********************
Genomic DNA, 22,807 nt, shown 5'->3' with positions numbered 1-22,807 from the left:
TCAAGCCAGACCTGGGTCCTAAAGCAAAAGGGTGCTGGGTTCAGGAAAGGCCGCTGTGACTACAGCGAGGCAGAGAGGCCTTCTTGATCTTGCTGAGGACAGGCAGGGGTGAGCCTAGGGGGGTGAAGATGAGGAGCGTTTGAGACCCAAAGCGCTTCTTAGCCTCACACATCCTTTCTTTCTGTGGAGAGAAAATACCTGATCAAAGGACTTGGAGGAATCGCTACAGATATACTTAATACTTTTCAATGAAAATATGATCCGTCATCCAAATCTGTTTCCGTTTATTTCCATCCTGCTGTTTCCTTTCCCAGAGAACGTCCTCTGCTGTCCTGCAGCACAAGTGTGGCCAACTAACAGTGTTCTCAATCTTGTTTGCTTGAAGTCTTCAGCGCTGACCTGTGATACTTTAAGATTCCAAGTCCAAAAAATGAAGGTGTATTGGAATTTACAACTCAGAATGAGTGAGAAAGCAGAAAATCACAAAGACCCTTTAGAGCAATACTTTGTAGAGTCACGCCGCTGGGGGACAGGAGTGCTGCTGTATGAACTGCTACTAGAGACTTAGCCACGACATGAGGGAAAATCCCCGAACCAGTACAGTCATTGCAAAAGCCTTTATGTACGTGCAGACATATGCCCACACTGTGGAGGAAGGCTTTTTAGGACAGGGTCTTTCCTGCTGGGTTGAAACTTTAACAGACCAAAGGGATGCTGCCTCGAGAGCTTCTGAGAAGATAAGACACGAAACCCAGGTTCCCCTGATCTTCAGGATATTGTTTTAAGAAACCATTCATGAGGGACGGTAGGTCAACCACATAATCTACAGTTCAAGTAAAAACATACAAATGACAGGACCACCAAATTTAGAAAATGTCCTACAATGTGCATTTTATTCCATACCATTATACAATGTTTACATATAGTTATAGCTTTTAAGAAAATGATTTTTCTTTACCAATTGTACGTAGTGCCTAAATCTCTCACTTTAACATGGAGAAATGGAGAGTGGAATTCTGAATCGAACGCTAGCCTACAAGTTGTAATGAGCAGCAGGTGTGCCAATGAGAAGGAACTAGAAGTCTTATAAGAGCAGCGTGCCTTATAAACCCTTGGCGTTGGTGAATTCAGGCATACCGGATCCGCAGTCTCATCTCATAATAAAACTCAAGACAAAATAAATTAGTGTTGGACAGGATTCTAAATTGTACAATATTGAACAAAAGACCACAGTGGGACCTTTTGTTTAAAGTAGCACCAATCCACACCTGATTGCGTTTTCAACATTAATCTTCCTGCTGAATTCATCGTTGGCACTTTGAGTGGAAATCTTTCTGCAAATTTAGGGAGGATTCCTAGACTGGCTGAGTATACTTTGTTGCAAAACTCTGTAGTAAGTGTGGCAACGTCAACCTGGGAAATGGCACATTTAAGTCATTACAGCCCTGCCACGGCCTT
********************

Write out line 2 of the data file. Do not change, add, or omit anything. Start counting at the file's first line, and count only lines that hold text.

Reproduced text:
TCAAGCCAGACCTGGGTCCTAAAGCAAAAGGGTGCTGGGTTCAGGAAAGGCCGCTGTGACTACAGCGAGGCAGAGAGGCCTTCTTGATCTTGCTGAGGACAGGCAGGGGTGAGCCTAGGGGGGTGAAGATGAGGAGCGTTTGAGACCCAAAGCGCTTCTTAGCCTCACACATCCTTTCTTTCTGTGGAGAGAAAATACCTGATCAAAGGACTTGGAGGAATCGCTACAGATATACTTAATACTTTTCAATGAAAATATGATCCGTCATCCAAATCTGTTTCCGTTTATTTCCATCCTGCTGTTTCCTTTCCCAGAGAACGTCCTCTGCTGTCCTGCAGCACAAGTGTGGCCAACTAACAGTGTTCTCAATCTTGTTTGCTTGAAGTCTTCAGCGCTGACCTGTGATACTTTAAGATTCCAAGTCCAAAAAATGAAGGTGTATTGGAATTTACAACTCAGAATGAGTGAGAAAGCAGAAAATCACAAAGACCCTTTAGAGCAATACTTTGTAGAGTCACGCCGCTGGGGGACAGGAGTGCTGCTGTATGAACTGCTACTAGAGACTTAGCCACGACATGAGGGAAAATCCCCGAACCAGTACAGTCATTGCAAAAGCCTTTATGTACGTGCAGACATATGCCCACACTGTGGAGGAAGGCTTTTTAGGACAGGGTCTTTCCTGCTGGGTTGAAACTTTAACAGACCAAAGGGATGCTGCCTCGAGAGCTTCTGAGAAGATAAGACACGAAACCCAGGTTCCCCTGATCTTCAGGATATTGTTTTAAGAAACCATTCATGAGGGACGGTAGGTCAACCACATAATCTACAGTTCAAGTAAAAACATACAAATGACAGGACCACCAAATTTAGAAAATGTCCTACAATGTGCATTTTATTCCATACCATTATACAATGTTTACATATAGTTATAGCTTTTAAGAAAATGATTTTTCTTTACCAATTGTACGTAGTGCCTAAATCTCTCACTTTAACATGGAGAAATGGAGAGTGGAATTCTGAATCGAACGCTAGCCTACAAGTTGTAATGAGCAGCAGGTGTGCCAATGAGAAGGAACTAGAAGTCTTATAAGAGCAGCGTGCCTTATAAACCCTTGGCGTTGGTGAATTCAGGCATACCGGATCCGCAGTCTCATCTCATAATAAAACTCAAGACAAAATAAATTAGTGTTGGACAGGATTCTAAATTGTACAATATTGAACAAAAGACCACAGTGGGACCTTTTGTTTAAAGTAGCACCAATCCACACCTGATTGCGTTTTCAACATTAATCTTCCTGCTGAATTCATCGTTGGCACTTTGAGTGGAAATCTTTCTGCAAATTTAGGGAGGATTCCTAGACTGGCTGAGTATACTTTGTTGCAAAACTCTGTAGTAAGTGTGGCAACGTCAACCTGGGAAATGGCACATTTAAGTCATTACAGCCCTGCCACGGCCTT